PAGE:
When someone stops to talk with you about something that seems benign at first but then turns into something of substance, do you take note of that?
I'm referring to something that happened to me after a breakfast meeting this morning. After the meeting ended, I had planned to meeting with another member of this group, to chat with her about some possible work I might do for her. We were interrupted by another member who seemed anxious to talk. She wanted to ask about something she'd purchased. She wanted to know if it was a good purchase. She was second-guessing herself. It didn't seem like an important thing to interrupt a private conversation about, but it was important to her, so we agreed to take a look at her purchase.
She went out to her car and brought back a big department store bag, taking out another bag. Inside of that one was this huge, beautiful black bag. She'd purchased it at a significant bargain. It was shiny and huge and matched her outfit nicely. My colleague said it was definitely worth it. Even though I'm not much of a shopper, I agreed. If you can afford it, and it's something that you'll use, why not buy it? She seemed pleased.
Then the conversation quickly turned to a dance class she's been taking with another member of this group. She told us how it was changing her life in very spiritual ways, allowing her to give herself time that she needs to take care of herself. Her outlook on life, she told us, is much improved. Her story reminded me of the work I do with my BIKE. But I've not been able to take the time I need for myself lately. I've been so consumed with the work I'm doing on my book project. The deadline is getting closer and closer. As I listened, my mind turned to her testimonial. It affected me. I realized, right then, that I haven't been giving myself the time I need to take care of my body as I should. Her message came to me at just the right moment. I can write AND take care of myself, too. Otherwise, how can my work not suffer?!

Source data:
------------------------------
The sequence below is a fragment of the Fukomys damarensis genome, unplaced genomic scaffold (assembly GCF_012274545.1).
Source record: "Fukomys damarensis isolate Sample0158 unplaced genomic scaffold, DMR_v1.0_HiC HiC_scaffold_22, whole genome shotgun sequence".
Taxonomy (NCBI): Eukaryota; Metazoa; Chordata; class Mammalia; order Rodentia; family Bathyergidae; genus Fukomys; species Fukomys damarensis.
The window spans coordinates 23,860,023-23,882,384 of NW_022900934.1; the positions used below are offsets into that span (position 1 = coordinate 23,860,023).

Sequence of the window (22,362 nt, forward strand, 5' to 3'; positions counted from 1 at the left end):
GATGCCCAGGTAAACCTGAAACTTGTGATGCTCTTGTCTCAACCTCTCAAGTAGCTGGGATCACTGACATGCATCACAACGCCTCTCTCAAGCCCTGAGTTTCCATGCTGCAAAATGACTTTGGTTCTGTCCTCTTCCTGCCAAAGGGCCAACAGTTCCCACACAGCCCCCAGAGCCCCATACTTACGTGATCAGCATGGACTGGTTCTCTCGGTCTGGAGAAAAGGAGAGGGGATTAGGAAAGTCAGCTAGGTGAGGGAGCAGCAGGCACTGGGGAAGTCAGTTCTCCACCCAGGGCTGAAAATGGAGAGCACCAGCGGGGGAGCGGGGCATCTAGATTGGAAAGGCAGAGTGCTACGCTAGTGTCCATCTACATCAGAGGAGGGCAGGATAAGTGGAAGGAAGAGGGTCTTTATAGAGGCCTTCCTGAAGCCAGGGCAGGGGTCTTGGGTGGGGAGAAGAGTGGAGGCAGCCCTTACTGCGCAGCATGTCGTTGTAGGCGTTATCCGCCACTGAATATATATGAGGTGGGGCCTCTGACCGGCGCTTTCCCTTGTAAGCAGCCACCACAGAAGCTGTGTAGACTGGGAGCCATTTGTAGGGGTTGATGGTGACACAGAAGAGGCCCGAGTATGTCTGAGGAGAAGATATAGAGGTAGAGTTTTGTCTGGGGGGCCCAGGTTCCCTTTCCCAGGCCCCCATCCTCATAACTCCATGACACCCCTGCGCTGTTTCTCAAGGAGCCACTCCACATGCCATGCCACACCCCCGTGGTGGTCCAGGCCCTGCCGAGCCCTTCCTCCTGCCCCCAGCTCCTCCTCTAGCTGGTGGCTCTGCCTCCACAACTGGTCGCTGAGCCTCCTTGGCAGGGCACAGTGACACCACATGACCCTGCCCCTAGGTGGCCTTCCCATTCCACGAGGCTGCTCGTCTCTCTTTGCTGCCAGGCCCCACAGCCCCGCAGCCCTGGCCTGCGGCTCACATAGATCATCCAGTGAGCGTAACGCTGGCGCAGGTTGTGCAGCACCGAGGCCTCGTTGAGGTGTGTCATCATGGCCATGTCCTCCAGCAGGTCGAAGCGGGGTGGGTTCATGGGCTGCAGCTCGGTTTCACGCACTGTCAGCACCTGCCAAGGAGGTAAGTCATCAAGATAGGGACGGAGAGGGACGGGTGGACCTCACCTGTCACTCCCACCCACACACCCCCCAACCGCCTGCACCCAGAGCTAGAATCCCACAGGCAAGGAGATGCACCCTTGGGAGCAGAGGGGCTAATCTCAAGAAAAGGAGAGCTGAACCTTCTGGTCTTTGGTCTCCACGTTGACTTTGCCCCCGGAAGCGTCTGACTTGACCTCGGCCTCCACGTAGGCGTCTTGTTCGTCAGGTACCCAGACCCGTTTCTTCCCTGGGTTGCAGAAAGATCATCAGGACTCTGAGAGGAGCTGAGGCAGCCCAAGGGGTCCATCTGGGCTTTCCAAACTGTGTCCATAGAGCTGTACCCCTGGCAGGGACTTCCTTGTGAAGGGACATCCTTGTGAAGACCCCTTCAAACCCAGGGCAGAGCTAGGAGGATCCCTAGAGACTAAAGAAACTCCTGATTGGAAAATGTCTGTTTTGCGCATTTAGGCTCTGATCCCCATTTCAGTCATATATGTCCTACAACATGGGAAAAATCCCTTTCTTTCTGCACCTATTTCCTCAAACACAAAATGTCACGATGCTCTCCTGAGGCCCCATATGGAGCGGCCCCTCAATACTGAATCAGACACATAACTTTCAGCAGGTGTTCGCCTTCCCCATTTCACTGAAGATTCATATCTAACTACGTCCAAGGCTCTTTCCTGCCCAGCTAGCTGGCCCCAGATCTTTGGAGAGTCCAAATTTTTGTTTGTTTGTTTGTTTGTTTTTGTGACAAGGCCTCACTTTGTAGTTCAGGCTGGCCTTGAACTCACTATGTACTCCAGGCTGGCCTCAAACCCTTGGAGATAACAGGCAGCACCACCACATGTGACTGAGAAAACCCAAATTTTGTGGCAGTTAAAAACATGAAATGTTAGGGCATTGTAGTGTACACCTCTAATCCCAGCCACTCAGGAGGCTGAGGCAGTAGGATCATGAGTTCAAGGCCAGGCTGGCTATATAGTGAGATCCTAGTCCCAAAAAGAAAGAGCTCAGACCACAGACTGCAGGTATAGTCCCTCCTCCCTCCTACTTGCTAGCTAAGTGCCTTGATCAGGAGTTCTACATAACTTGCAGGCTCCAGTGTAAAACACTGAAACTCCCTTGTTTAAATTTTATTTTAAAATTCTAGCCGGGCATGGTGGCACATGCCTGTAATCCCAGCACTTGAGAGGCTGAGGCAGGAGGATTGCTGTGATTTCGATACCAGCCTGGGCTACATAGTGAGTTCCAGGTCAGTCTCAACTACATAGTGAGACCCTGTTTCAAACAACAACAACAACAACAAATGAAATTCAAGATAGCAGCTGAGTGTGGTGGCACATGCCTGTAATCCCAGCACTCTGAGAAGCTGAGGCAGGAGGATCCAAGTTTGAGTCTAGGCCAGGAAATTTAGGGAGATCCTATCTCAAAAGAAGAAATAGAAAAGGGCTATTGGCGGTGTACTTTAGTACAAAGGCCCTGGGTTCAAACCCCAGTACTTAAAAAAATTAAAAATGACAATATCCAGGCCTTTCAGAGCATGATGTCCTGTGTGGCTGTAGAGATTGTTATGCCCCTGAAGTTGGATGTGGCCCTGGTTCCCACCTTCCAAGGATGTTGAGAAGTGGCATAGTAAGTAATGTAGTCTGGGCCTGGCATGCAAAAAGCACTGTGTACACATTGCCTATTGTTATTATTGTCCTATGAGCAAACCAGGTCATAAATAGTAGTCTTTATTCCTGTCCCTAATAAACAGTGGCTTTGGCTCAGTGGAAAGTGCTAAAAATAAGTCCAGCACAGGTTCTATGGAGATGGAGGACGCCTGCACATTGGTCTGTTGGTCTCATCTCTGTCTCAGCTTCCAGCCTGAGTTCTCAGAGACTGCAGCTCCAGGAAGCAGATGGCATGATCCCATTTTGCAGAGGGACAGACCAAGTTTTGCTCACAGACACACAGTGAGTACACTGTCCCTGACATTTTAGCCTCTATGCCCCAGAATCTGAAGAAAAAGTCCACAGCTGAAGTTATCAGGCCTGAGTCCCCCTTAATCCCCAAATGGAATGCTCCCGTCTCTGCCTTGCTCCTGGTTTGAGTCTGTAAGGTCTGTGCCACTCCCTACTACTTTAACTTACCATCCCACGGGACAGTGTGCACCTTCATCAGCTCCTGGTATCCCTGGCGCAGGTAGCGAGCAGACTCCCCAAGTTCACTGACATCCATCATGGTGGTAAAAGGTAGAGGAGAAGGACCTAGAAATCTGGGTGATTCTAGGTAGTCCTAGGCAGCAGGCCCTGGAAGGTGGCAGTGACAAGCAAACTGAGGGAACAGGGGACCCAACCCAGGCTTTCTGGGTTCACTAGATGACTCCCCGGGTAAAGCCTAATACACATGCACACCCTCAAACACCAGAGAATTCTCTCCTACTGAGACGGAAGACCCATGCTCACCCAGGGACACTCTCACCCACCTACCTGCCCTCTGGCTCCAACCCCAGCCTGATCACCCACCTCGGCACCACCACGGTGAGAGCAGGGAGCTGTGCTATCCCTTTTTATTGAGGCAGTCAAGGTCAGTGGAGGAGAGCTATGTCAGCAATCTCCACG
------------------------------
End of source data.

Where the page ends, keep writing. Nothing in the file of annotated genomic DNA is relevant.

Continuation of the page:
That interruption turned out to include information that I actually needed, and, as it turned out, the other person as well. So it wasn't an interruption after all. Was it serendipity? I think so. This third party needed help but it turned out that she helped us as well--even though she didn't know she was doing that. Things happen for a reason, and they usually happen at the exact moment you need it to happen. But you have to be open to accept it into your life.
Have you ever experienced moments like these, where, what you think might be an interruption, instead, turns out to be exactly what you needed to know, to hear, to see, or to do...but weren't? For whatever reason.
Are you open to welcoming such interruptions, such serendipitous acts? If you stay tuned in to what your body needs, if you keep your eyes and ears open, if you acknowledge that others might have something worth sharing with you, you can be. You can teach yourself to pay attention, to tune in. Serendipity doesn't just happen; you have to be waiting for it, in a sense. You have to be willing and open to the opportunities.